Della is a local North Staffordshire girl having lived most of her early life at Hanford, and has spent her later life at Basford, Newcastle. During the 1940s she moved away to stay with her Aunt Claire who lived at Leadenham, which is about half way between Grantham and Lincoln.
It was while she was living here that she applied for a job at the A.V.Roe factory in Brace Bridge Heath. Avro at Brace Bridge Heath was mainly a reclamation works where damaged aircraft would be stripped for re-usable or re-buildable parts. Della was successful in getting a job there and was soon put to work on a jig assembling ailerons for Avro Ansons.
She travelled to work by bus and had to be ready for an 8am start. On arrival, she and the other girls would put their coats onto a large hanger that was then hoisted up into the hangar ceiling, only to be lowered at the end of the day.
In Della’s own words – “Because of the work I did, I used to wear trousers all the time, mainly for convenience more than fashion. My job was to drill and rivet the struts and other parts together, we did not know much about the aircraft other than it was an important part and required some skill. After a few weeks, I became a semi-skilled fitter that was not unusual at that time because most of the men were in the Armed Forces. My work had to be spot on and had to have a thorough inspection before it went to the next section. I remember that the next section was with a group of women whose job was to hand stitch a sort of canvas material onto the parts I had made. The thread had to be waxed and every third stitch had to have a knot tied into it. It was very difficult to do and was hard on their fingers, but I never heard any of them complain. After the women had finished the work, it would be inspected and then go in to another part of the partitioned hangar for ‘doping’. The smell was awful and thankfully, you only got a whiff of it when the doors were opened and shut quickly. After doping the canvas would be strong and taut like a drum, then another inspection of course”.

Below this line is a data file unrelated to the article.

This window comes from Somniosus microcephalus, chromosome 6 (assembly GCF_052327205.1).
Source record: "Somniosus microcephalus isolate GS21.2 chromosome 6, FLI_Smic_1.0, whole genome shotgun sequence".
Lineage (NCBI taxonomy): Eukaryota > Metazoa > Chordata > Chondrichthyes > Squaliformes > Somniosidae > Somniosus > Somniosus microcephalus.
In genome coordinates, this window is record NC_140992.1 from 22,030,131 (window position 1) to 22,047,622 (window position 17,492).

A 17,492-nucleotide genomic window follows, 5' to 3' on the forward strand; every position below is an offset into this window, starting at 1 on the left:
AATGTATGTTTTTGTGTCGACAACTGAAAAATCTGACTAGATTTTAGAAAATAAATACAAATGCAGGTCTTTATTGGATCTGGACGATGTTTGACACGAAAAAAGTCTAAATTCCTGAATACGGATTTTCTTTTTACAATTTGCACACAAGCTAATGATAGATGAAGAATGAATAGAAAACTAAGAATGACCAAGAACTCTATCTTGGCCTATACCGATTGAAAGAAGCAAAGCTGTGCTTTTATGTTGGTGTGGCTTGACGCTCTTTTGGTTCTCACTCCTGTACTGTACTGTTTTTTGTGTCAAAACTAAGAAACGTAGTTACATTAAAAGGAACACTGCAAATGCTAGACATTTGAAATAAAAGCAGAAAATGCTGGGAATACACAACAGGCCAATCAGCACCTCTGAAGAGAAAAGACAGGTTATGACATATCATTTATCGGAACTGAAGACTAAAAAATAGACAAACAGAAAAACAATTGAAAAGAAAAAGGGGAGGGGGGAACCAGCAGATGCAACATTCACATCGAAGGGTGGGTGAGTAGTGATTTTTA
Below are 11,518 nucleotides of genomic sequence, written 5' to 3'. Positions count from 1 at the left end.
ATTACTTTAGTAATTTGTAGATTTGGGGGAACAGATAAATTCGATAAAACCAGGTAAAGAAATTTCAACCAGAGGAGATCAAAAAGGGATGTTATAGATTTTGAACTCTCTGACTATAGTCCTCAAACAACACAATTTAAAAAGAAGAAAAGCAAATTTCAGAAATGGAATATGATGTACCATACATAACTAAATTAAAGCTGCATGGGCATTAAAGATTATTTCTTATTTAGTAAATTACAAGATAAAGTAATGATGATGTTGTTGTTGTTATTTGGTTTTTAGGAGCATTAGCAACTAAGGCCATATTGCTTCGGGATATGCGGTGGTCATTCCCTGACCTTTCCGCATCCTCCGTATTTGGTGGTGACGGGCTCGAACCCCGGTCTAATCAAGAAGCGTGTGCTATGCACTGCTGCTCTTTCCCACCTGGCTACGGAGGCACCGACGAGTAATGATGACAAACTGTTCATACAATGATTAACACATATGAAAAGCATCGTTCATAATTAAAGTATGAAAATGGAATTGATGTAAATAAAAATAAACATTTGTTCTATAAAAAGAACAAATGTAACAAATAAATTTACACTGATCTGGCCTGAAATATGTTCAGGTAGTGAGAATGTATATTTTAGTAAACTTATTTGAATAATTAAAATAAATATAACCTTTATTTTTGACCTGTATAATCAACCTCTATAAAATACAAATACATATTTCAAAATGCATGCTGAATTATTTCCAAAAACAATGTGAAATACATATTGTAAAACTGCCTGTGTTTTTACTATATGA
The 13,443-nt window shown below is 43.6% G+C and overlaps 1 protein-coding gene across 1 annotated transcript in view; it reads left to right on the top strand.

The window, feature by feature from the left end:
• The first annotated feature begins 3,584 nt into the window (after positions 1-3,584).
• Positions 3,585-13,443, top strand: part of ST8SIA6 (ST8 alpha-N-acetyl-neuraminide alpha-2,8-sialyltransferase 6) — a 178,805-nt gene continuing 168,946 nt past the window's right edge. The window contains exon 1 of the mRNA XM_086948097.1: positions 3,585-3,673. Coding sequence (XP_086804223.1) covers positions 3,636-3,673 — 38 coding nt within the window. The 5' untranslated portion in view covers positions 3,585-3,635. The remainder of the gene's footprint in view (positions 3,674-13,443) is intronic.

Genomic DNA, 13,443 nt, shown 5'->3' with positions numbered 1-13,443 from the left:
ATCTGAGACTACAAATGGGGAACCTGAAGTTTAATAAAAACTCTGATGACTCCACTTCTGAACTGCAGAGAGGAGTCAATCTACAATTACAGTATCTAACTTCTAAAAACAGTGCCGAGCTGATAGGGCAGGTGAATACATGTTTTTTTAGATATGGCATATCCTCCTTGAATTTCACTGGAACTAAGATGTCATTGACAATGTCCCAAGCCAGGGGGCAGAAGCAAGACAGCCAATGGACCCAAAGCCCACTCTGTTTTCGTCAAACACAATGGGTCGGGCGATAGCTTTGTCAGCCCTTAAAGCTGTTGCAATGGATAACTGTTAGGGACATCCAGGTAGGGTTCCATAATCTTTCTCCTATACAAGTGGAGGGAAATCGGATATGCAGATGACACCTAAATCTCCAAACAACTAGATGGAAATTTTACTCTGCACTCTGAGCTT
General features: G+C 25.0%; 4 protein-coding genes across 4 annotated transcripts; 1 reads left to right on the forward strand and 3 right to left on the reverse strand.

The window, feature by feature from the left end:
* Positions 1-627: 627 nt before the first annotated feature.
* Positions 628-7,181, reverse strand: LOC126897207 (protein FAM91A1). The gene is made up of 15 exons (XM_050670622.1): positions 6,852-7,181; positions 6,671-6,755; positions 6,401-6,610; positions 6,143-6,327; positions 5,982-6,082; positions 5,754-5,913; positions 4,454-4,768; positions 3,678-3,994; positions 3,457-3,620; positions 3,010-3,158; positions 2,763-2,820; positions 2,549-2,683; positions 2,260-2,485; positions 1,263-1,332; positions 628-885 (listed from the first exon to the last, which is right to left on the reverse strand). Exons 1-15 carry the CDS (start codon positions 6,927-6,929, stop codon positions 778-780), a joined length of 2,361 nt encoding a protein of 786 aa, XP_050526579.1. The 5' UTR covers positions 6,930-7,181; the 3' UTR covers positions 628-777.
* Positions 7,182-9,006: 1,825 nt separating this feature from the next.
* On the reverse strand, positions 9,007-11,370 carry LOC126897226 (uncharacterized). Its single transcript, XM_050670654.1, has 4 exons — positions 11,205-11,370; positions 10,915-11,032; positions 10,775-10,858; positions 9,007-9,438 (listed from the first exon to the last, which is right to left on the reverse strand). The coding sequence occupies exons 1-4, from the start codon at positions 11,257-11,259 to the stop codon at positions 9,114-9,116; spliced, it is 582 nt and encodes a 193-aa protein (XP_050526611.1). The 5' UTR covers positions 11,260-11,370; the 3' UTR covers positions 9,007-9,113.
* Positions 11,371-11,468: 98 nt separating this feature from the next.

Della has fond memories of the people she worked with and says – “I can still remember the Chief Inspector, Bob Muir, who certainly knew his job and kept us on our toes. We all worked hard and would have just a half hour lunch break, long enough to eat our sandwiches and make a cup of tea. I would sit with Bob Muir and another work colleague who’s name was Cyril Greenfield. We would usually talk about our respective families. At five o’clock, the hangers with our coats on would be lowered and it was time for home. I enjoyed my days at A. V. Roe and often think about my old friends as we like a family”.
Della says that she will try to remember other facts about her time there and add to her story. Avro, Brace Bridge Heath was extremely close to RAF Waddington, and there are some stories of seeing Lancaster bombers being towed between them, down the A15, Sleaford Road. One of the hangars at RAF Waddington was given over to A.V.Roe where they built Lancaster Bombers from reclaimed parts brought down from Brace Bridge Heath.